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3 Ways to Get Out of the Overdraft Protection Debt Cycle Once and For All

By Christi Posner

If you’ve been living in overdraft protection for quite some time, it can start to feel like there is no way to get out of the overdraft debt cycle and escape the hefty fees and interest. Your overdraft can easily become a never-ending cycle of borrowing money that’s very difficult to break without a plan. Good news is, we’ve got three ways for you to pay off that overdraft.

How to Get Out of the Overdraft Debt Cycle

Figuring out how to get out of overdraft debt can feel nearly impossible, especially when you’re using the same bank account that your overdraft is attached to. So we’ve come up with three different ways you can get rid of that overdraft and get out of the cycle once and for all!

1. Pay Off Your Overdraft Protection Like a Loan

Treat your overdraft protection like a loan, where you pay it off in installments. To do this, you will need to open a new chequing account either with the same financial institution or with a new one.

Take all of your money, including the portion of the overdraft you typically use before your next payday, and transfer it into a new chequing account. This new account should not have an overdraft limit and will be where you do your everyday banking. You won’t be using the old bank account with the overdraft anymore. So change the bank account type to the cheapest service package possible and have your bank remove the overdraft account from your bank card and replace it with your new chequing account that doesn’t have an overdraft.

Each payday, transfer money from the new bank account to the old bank account with the overdraft protection and you’ll slowly be able to pay it down. To figure out how much you can afford to pay towards this overdraft debt, build a household budget first. We don’t want you paying too much, and then having to borrow the funds again because you didn’t plan properly! Make sure you are paying the overdraft at least once a month and at least paying the interest being charged (ideally more) to keep the account in good standing. Once it’s paid off, close that bank account.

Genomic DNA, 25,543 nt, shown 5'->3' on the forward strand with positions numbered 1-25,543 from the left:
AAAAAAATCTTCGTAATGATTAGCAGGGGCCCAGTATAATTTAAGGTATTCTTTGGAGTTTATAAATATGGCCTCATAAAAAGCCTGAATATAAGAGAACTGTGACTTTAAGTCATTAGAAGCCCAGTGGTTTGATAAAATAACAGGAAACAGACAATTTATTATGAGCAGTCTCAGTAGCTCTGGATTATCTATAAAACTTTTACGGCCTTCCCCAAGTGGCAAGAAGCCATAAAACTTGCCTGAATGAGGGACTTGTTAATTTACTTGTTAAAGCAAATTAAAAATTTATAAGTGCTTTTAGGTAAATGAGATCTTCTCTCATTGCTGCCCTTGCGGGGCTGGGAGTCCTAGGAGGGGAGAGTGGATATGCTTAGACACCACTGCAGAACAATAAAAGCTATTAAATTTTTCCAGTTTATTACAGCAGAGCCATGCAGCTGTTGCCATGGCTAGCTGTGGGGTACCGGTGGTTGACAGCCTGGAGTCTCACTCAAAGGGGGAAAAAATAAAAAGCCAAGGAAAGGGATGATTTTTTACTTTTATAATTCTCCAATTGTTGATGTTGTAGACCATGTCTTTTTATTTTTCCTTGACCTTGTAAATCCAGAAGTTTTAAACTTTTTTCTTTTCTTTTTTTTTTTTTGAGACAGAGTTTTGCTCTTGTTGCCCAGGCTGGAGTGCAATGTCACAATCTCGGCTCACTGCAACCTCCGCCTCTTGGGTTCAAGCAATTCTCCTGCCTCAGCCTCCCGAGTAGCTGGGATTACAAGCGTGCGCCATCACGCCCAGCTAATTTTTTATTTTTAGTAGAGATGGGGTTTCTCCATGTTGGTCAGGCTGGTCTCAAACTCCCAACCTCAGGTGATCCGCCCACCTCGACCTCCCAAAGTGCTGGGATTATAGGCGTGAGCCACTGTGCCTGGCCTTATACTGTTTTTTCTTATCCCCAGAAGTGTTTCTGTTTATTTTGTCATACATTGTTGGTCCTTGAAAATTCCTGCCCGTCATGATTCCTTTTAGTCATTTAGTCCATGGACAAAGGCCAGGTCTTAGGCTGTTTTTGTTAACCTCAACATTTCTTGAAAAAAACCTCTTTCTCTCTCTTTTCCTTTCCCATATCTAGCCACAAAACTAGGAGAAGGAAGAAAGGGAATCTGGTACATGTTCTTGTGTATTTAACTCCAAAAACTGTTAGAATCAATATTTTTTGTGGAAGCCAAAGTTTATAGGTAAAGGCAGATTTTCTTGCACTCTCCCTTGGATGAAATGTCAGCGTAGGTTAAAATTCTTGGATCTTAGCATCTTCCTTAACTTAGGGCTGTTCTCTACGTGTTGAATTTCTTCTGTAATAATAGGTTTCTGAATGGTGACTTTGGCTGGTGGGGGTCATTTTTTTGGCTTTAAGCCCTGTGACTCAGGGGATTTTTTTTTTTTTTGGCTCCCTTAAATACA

2. Save Money and Pay Off Your Overdraft in a Lump Sum

Another way to pay off an overdraft is to continue using the account as you always have, but set money aside in savings to pay off the overdraft in a lump sum. Again, create a reasonable budget first to figure out how much you can afford to put towards this savings, and transfer the money into the savings account each payday.

Once you have built up enough savings to pay off and close your overdraft in full, transfer the money to your chequing account that has the overdraft and request that your bank or credit union removes the overdraft protection.

3. Reduce Your Overdraft Limit as You Go

Building up a few thousand dollars in savings before closing your overdraft can be daunting, so a different approach you can take is to reduce your overdraft limit as you go.

For every monumental amount you save (whether it’s $100, $250, or more), transfer it to your overdraft account and ask your financial institution to reduce the overdraft limit by this amount. This will allow you to continue using the same bank account you always have and slowly work your way out of overdraft protection.

Get Out of Overdraft Protection with the Credit Counselling Society

If you’d like help creating a personalized plan for how to get out of the overdraft debt and put an end to the cycle along with all the fees, contact the Credit Counselling Society. Our qualified Credit Counsellors will create a household budget with you, and help you figure out how much you can put towards your overdraft and how long it will take you to pay it off. The cost? Free.

Overdraft Protection doesn’t have to be a life sentence. Take control of your money, make a plan, and pay off that expensive overdraft once and for all!

 

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